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Posted on: July 1, 2011 By: Megan Knoll, Dir of Marketing

Summer Safety Tip: Be “Fireworks Smart”

4th of July weekend is here!  And that means sun, fun…and fireworks!  Follow these guidelines from the National Council on Fireworks Safety and the National Safety Council to ensure a safe fireworks display.

Stats to Consider:

In 2006, an estimated 9,200 people were treated in emergency rooms for fireworks-related injuries, 36 percent of whom were under 15 years old.  Children between the ages of 10 and 14 were at three times the risk of fireworks injuries than the general population. About a third of the injuries were from small firecrackers, 21 percent from bottle rockets and 20 percent from sparklers. In 2004, fireworks caused $21 million in direct property damage.

The National Safety Council advises the best way to safely enjoy this 4th of July is to watch a public fireworks display conducted by professionals.  However, if fireworks are legal where you live and you decide to use them, be sure to follow these safety tips.

General Fireworks Safety Tips:

  • Never allow young children to handle fireworks.
  • Older children should use fireworks only under close adult supervision.
  • Light fireworks outdoors in a clear area away from onlookers, houses and flammable materials.
  • Light one device at a time; maintain a safe distance after lighting.
  • Do not allow any running or horseplay while fireworks are being used.
  • Never ignite devices in a container.
  • Do not try to re-light or handle malfunctioning fireworks; douse and soak them with water and discard them safely.
  • Keep a bucket of water and hose nearby to fully extinguish fireworks that don’t go off or in case of fire.

“Fireworks Smart” Before, During, and After:

The National Council on Fireworks Safety urges consumers to be “fireworks smart” – before, during, and after their fireworks display.

  • Before: Choose an open area away from spectators, homes, buildings, and dry vegetation.  Use a garden hose to wet down the area before firing.
  • During: As each device burns out, soak it using a hose or bucket of water.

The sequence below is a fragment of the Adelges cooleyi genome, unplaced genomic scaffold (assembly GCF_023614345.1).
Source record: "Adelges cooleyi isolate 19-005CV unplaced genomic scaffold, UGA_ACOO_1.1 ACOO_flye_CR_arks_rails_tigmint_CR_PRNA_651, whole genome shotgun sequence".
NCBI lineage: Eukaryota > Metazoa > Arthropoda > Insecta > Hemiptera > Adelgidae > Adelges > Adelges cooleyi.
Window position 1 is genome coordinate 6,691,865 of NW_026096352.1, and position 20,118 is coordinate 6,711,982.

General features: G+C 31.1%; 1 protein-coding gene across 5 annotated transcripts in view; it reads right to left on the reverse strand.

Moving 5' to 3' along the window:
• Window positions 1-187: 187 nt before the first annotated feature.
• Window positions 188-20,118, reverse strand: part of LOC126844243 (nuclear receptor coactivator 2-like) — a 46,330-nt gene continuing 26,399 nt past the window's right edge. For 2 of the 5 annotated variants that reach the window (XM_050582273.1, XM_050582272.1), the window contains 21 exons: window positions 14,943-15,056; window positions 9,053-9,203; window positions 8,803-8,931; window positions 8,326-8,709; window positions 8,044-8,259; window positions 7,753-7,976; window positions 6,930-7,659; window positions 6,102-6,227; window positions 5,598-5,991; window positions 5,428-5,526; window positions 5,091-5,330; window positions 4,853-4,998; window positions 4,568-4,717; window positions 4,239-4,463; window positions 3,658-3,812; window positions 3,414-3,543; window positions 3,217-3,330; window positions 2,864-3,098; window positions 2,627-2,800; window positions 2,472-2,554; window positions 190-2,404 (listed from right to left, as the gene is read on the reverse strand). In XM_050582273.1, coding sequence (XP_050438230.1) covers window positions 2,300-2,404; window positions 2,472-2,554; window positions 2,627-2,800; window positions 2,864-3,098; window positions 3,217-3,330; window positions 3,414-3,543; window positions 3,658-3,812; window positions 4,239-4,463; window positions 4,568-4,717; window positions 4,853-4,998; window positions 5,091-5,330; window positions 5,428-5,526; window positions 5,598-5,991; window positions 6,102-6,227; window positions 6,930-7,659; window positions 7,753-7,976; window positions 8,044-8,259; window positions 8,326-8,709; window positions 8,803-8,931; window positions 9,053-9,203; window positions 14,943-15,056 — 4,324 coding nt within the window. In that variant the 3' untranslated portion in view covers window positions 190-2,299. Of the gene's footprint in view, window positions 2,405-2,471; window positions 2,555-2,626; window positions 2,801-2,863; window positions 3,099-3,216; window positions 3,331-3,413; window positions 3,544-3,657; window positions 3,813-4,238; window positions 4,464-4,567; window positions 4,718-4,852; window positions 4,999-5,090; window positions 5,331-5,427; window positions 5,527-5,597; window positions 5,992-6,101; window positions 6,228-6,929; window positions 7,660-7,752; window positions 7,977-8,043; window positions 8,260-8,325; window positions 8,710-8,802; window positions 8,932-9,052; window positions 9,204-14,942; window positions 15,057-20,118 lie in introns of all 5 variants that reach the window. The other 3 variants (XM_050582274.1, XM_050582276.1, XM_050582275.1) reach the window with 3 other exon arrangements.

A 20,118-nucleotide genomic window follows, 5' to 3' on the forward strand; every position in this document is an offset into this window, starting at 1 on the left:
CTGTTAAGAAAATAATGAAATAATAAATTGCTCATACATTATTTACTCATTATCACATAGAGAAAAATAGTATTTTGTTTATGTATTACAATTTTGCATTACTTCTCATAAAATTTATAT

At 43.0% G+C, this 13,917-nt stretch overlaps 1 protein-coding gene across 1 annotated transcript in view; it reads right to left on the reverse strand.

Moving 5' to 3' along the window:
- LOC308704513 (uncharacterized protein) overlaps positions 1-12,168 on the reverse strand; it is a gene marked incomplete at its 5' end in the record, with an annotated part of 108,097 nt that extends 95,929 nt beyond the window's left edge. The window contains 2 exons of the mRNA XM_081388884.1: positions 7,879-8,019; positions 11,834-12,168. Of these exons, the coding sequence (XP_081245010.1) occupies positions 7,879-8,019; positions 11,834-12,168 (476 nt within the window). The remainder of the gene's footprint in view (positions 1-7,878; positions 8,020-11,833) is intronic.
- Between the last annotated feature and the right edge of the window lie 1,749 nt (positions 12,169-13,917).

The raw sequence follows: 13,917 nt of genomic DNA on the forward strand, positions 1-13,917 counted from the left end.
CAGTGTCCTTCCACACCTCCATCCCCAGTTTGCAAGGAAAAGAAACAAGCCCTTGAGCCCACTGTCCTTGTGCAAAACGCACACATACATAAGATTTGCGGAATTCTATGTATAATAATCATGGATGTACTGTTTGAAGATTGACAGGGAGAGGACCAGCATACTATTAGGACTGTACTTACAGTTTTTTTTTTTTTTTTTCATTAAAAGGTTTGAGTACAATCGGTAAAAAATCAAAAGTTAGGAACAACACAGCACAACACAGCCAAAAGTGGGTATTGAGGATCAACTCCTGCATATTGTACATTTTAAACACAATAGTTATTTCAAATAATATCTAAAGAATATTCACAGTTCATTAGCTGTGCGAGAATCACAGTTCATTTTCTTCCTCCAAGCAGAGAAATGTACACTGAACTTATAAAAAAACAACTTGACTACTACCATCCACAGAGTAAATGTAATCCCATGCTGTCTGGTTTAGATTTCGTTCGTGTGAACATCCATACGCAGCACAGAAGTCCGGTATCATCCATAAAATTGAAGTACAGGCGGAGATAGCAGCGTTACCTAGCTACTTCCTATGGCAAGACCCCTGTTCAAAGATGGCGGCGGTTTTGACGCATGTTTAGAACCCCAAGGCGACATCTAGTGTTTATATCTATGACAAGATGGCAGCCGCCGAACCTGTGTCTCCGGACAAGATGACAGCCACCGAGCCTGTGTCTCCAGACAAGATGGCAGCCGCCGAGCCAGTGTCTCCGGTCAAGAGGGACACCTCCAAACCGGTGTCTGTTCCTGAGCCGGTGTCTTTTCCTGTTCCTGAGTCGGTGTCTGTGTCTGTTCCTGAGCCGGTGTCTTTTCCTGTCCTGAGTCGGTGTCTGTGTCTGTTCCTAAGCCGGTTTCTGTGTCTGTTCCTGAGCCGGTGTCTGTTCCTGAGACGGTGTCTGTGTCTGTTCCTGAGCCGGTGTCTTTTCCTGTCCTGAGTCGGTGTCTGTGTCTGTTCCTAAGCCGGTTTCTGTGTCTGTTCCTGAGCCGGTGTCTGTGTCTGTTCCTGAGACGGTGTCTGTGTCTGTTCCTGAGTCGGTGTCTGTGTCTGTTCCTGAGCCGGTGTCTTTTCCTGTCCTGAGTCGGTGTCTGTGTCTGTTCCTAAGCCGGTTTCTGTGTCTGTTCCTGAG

• After: Place all used items in a covered, fireproof container and leave it outside and away from homes and buildings.

Special Safety Tips for Sparklers:

  • Children under the age of 12 should not use sparklers without very close adult supervision.
  • Always remain standing while using sparklers.
  • Never hold a child in your arms while using sparklers.
  • Never hold or light more than one sparkler at a time.
  • Sparklers and bare feet can be a painful combination.  Always wear closed-toe shoes when using sparklers.
  • Sparkler wire and stick remain hot long after the flame has gone out.  Be sure to drop the spent sparklers directly into a bucket of water.
  • Never hand a lighted sparkler to another person.  Give them the unlit sparkler and then light it.
  • Always stand at least 6 feet from another person while using sparklers.
  • Never throw sparklers.
  • Show children how to hold sparklers away from their body and at arm’s length.
  • Teach children not to wave sparklers, especially wooden stick sparklers, or run while holding sparklers.

 

Children
under
the
age
of
12
should
not
use
sparklers
without
very
close
adult
supervision.
• Always
remain
standing
while
using
sparklers.
• Never
hold
a
child
in
your
arms
while
using
sparklers.
• Never
hold,
or
light,
more
than
one
sparkler
at
a
time.
• Sparklers
and
bare
feet
can
be
a
painful
combination.
Always
wear
closed-­‐toe
shoes
when
using
sparklers.
• Sparkler
wire
and
stick
remain
hot
long
after
the
flame
has
gone
out.
Be
sure
to
drop
the
spent
sparklers
directly
in
a
bucket
of
water.
• Never
hand
a
lighted
sparkler
to
another
person.
Give
them
the
unlit
sparkler
and
then
light
it.
• Always
stand
at
least
6
feet
from
another
person
while
using
sparklers.
• Never
throw
sparklers.
• Show
children
how
to
hold
sparklers
away
from
their
body
and
at
arm’s
length.
• Teach
children
not
to
wave
sparklers,
especially
wooden
stick
sparklers,
or
run
while
holding
sparklers.

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